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Better Together

Binyamin Rose, Washington, DC

About 15 years ago, a Jewish entrepreneur from Charleston, South Carolina, took a young, local politician under his wing, and helped him get started in business. Little did the entrepreneur know that more than a decade later the politician would be elected to Congress and that his future son-in-law would serve as the congressman’s top advisor. Meet Rep. Tom Scott (R-SC) and Nick (Nosson) Muzin, who have formed an extraordinary alliance on Capitol Hill.

Wednesday, March 28, 2012

politiciansTheir backgrounds could hardly be more disparate. Tim Scott grew up in a single-parent home inCharleston,South Carolina. Nick Muzin was raised in a stable, Orthodox Jewish home inToronto.

While Scott was at risk of flunking out of high school, Muzin was hurtling along on a fast track to earn medical and legal degrees at Albert Einstein and Yale.

Their divergent paths crossed when Muzin served as legal counsel for his father-in-law’s private equity firm inCharlestonand Tim Scott was running for lieutenant governor, seeking support from the local business community. One of the roles ofSouth Carolina’s lieutenant governor is to oversee the state office on aging, so Scott found that tapping Muzin’s knowledge of health care issues produced added value for his campaign.

When local congressman Henry Brown announced his retirement in early 2010, Muzin called Scott and suggested he drop his race for lieutenant governor and run for Congress instead.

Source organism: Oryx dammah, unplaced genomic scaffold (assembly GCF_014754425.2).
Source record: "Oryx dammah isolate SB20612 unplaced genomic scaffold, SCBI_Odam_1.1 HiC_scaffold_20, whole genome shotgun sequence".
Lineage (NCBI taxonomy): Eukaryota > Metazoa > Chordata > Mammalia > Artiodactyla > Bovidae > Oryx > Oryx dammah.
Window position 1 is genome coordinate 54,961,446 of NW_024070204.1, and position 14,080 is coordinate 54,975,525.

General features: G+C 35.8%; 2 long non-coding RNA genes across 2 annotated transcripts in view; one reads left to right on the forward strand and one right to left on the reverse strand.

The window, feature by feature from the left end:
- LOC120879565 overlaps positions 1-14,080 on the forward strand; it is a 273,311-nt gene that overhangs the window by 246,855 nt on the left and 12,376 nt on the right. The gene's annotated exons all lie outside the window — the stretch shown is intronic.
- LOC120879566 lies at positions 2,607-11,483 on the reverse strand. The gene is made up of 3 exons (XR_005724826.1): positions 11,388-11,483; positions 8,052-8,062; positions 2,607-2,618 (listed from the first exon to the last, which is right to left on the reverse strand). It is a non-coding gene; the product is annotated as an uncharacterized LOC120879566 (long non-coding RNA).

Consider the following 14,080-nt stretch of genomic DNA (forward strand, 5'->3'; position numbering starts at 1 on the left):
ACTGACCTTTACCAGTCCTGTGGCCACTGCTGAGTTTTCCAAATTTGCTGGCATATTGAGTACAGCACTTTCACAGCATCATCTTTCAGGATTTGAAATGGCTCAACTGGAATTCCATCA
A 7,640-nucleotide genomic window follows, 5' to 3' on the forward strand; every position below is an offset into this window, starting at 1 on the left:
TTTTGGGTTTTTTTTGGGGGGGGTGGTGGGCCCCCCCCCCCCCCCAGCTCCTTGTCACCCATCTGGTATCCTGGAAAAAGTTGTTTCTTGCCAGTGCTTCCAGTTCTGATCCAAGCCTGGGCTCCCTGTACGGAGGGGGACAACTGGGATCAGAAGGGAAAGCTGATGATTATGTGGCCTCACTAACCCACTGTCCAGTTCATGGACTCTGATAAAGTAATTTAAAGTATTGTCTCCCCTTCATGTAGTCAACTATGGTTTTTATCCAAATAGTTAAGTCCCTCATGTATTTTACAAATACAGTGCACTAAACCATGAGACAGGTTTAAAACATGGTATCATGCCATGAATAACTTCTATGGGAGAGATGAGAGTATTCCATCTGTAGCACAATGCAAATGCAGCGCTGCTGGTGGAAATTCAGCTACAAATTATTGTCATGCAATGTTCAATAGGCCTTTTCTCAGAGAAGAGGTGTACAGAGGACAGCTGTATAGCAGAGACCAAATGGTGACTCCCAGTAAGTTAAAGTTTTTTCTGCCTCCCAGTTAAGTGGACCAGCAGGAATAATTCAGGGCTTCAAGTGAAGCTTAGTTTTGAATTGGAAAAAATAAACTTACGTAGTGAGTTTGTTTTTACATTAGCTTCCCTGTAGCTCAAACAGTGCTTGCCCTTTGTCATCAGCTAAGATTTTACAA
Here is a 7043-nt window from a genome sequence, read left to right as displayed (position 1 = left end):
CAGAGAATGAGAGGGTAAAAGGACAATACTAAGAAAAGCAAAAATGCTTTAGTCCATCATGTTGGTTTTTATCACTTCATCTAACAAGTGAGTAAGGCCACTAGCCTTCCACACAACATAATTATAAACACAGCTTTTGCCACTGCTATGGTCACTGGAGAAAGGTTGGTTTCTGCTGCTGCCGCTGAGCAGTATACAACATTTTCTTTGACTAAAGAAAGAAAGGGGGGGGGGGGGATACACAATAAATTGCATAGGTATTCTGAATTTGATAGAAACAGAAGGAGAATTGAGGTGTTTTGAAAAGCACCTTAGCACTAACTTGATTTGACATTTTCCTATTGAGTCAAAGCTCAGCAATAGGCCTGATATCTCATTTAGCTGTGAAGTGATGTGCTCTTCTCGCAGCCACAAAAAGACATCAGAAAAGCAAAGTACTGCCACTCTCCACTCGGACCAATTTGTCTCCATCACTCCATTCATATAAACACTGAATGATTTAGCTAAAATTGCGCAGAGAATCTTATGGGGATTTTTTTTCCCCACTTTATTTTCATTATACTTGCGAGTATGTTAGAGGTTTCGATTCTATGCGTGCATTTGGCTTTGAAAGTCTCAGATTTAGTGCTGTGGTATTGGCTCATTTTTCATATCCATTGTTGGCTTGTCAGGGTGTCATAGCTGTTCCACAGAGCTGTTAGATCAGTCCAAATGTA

“Tim came over to my house on a Motzaei Shabbos, together with his campaign manager,” says Muzin. “I had prepared what I thought was an outline for a winning campaign. We went through it and Tim said, ‘I think I’m going to go for it.’ ”

Scott did go for it and won in a landslide, with 65 percent of the vote. In doing so, he became one of two African-American Republicans since 1901 to win seats in the House of Representatives while running from former Confederate states.

With Republicans having recaptured control of the House of Representatives and looking for fresh blood, the incoming GOP House leaders tabbed Scott to join the Republicans’ 12-member leadership team. They viewed Scott as a Tea Party conservative who appeals to evangelicals and whose strong election showing demonstrated that Republicans can run on conservative political values and still draw strong support from minorities.

Scott has gotten off to a fast start as a freshman congressman. He sponsored the House bill to de-authorize and rescind funding for ObamaCare and has sponsored legislation to prevent the federal government from interfering with the rights of workers.

Gentleman’s Quarterly (GQ Magazine) recently ranked Scott 29th on a list of the 50 most powerful people inWashington, thanks to the fact that his membership on the leadership team places him in the same room every week with House Speaker John Boehner and Majority Leader Eric Cantor.

Scott was also invited to address the recent AIPAC convention, a rarity for a first-term congressman. He met in a small, private gathering with some 70 convention delegates and later joined a panel discussion devoted to bipartisan support forIsraelon Capitol Hill. Even though the ground rules required both parties to uphold the spirit of bipartisanship, Democratic congresswoman Nita Lowey deviated when she advised the crop of Tea Party freshmen to remember when clamoring for budget cuts that foreign aid toIsraelis part of the federal budget.  

“Tim is never one to back down from a challenge,” said Muzin. “While he praised Obama’s AIPAC speech for ‘saying the right things onIran,’ he turned to Lowey and added: ‘But let’s see what Obama says when he’s not speaking to AIPAC.’ ”

“For me, labels like ‘Tea Party’ or ‘conservative Republican’ don’t mean that much,” said Rep. Scott, as we sit side by side in armchairs inSuite1117on the first floor of theLongworthOfficeBuilding, one ofWashington’s three offices for House members. “I look at myself as an American who believes in, and lives by the notion that you have to spend a little less than you make.”

That sounds like old-fashioned, Calvin Coolidge Republicanism, I suggest.

“It’s a simple philosophy,” says Scott. “It really is.” 

 

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